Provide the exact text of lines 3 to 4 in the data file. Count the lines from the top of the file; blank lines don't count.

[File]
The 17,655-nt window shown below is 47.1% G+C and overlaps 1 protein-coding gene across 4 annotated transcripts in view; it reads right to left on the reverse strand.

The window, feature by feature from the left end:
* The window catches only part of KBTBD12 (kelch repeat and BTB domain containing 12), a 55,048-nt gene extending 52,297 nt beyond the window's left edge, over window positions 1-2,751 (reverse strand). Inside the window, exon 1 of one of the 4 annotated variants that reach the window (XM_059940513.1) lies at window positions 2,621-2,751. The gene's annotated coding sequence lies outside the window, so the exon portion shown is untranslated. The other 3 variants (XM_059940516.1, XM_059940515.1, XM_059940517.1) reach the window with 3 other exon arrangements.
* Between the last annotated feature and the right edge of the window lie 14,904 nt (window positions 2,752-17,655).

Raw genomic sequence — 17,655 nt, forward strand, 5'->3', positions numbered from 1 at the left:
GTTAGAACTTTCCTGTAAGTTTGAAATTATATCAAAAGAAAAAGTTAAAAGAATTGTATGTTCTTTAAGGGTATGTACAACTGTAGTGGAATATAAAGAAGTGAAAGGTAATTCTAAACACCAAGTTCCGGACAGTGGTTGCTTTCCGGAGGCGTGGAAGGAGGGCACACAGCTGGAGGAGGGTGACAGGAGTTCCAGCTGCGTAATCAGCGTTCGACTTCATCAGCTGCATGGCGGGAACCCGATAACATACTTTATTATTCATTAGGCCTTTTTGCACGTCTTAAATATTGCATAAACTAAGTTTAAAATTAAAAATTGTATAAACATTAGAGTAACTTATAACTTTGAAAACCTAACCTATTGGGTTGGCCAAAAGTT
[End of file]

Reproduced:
* The window catches only part of KBTBD12 (kelch repeat and BTB domain containing 12), a 55,048-nt gene extending 52,297 nt beyond the window's left edge, over window positions 1-2,751 (reverse strand). Inside the window, exon 1 of one of the 4 annotated variants that reach the window (XM_059940513.1) lies at window positions 2,621-2,751. The gene's annotated coding sequence lies outside the window, so the exon portion shown is untranslated. The other 3 variants (XM_059940516.1, XM_059940515.1, XM_059940517.1) reach the window with 3 other exon arrangements.
* Between the last annotated feature and the right edge of the window lie 14,904 nt (window positions 2,752-17,655).